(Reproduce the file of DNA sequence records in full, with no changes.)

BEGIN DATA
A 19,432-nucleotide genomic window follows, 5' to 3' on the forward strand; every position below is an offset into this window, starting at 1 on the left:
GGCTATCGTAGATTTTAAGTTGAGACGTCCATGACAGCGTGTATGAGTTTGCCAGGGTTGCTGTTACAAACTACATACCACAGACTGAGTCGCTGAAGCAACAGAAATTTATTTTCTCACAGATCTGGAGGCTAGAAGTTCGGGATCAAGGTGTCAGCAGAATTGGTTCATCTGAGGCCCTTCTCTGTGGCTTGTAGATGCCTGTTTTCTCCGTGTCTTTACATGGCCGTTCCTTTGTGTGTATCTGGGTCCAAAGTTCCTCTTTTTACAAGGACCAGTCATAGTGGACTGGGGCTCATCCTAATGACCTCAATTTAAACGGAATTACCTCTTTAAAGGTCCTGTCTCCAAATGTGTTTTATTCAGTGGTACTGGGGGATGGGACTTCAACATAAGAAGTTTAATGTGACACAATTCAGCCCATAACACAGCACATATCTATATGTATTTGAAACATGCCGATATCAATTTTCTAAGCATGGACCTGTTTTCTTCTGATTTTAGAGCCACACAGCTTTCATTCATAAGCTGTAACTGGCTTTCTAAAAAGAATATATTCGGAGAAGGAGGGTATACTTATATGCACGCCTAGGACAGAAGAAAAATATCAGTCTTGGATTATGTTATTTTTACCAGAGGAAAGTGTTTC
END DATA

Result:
A 19,432-nucleotide genomic window follows, 5' to 3' on the forward strand; every position below is an offset into this window, starting at 1 on the left:
GGCTATCGTAGATTTTAAGTTGAGACGTCCATGACAGCGTGTATGAGTTTGCCAGGGTTGCTGTTACAAACTACATACCACAGACTGAGTCGCTGAAGCAACAGAAATTTATTTTCTCACAGATCTGGAGGCTAGAAGTTCGGGATCAAGGTGTCAGCAGAATTGGTTCATCTGAGGCCCTTCTCTGTGGCTTGTAGATGCCTGTTTTCTCCGTGTCTTTACATGGCCGTTCCTTTGTGTGTATCTGGGTCCAAAGTTCCTCTTTTTACAAGGACCAGTCATAGTGGACTGGGGCTCATCCTAATGACCTCAATTTAAACGGAATTACCTCTTTAAAGGTCCTGTCTCCAAATGTGTTTTATTCAGTGGTACTGGGGGATGGGACTTCAACATAAGAAGTTTAATGTGACACAATTCAGCCCATAACACAGCACATATCTATATGTATTTGAAACATGCCGATATCAATTTTCTAAGCATGGACCTGTTTTCTTCTGATTTTAGAGCCACACAGCTTTCATTCATAAGCTGTAACTGGCTTTCTAAAAAGAATATATTCGGAGAAGGAGGGTATACTTATATGCACGCCTAGGACAGAAGAAAAATATCAGTCTTGGATTATGTTATTTTTACCAGAGGAAAGTGTTTC